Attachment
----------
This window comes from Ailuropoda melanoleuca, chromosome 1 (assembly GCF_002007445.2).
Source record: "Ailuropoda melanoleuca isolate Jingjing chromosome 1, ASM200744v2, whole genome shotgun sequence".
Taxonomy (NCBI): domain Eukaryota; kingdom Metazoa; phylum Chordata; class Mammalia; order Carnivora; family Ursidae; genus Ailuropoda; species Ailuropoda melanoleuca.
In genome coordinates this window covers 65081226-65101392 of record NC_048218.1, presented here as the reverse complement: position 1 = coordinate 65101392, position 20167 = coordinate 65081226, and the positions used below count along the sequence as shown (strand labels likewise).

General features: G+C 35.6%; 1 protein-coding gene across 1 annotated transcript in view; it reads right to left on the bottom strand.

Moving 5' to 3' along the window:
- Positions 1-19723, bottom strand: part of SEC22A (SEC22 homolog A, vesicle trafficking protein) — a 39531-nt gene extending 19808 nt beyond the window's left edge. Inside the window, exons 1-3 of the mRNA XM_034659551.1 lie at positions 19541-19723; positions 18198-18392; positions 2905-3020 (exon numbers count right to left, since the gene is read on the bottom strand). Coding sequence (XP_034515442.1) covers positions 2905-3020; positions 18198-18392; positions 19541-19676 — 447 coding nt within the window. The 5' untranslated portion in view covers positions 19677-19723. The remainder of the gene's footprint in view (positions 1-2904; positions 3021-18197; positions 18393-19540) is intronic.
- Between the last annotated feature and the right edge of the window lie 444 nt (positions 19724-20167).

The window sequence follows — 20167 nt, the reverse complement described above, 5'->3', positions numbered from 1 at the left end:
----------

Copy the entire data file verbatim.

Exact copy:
This window comes from Ailuropoda melanoleuca, chromosome 1 (assembly GCF_002007445.2).
Source record: "Ailuropoda melanoleuca isolate Jingjing chromosome 1, ASM200744v2, whole genome shotgun sequence".
Taxonomy (NCBI): domain Eukaryota; kingdom Metazoa; phylum Chordata; class Mammalia; order Carnivora; family Ursidae; genus Ailuropoda; species Ailuropoda melanoleuca.
In genome coordinates this window covers 65081226-65101392 of record NC_048218.1, presented here as the reverse complement: position 1 = coordinate 65101392, position 20167 = coordinate 65081226, and the positions used below count along the sequence as shown (strand labels likewise).

General features: G+C 35.6%; 1 protein-coding gene across 1 annotated transcript in view; it reads right to left on the bottom strand.

Moving 5' to 3' along the window:
- Positions 1-19723, bottom strand: part of SEC22A (SEC22 homolog A, vesicle trafficking protein) — a 39531-nt gene extending 19808 nt beyond the window's left edge. Inside the window, exons 1-3 of the mRNA XM_034659551.1 lie at positions 19541-19723; positions 18198-18392; positions 2905-3020 (exon numbers count right to left, since the gene is read on the bottom strand). Coding sequence (XP_034515442.1) covers positions 2905-3020; positions 18198-18392; positions 19541-19676 — 447 coding nt within the window. The 5' untranslated portion in view covers positions 19677-19723. The remainder of the gene's footprint in view (positions 1-2904; positions 3021-18197; positions 18393-19540) is intronic.
- Between the last annotated feature and the right edge of the window lie 444 nt (positions 19724-20167).

The window sequence follows — 20167 nt, the reverse complement described above, 5'->3', positions numbered from 1 at the left end: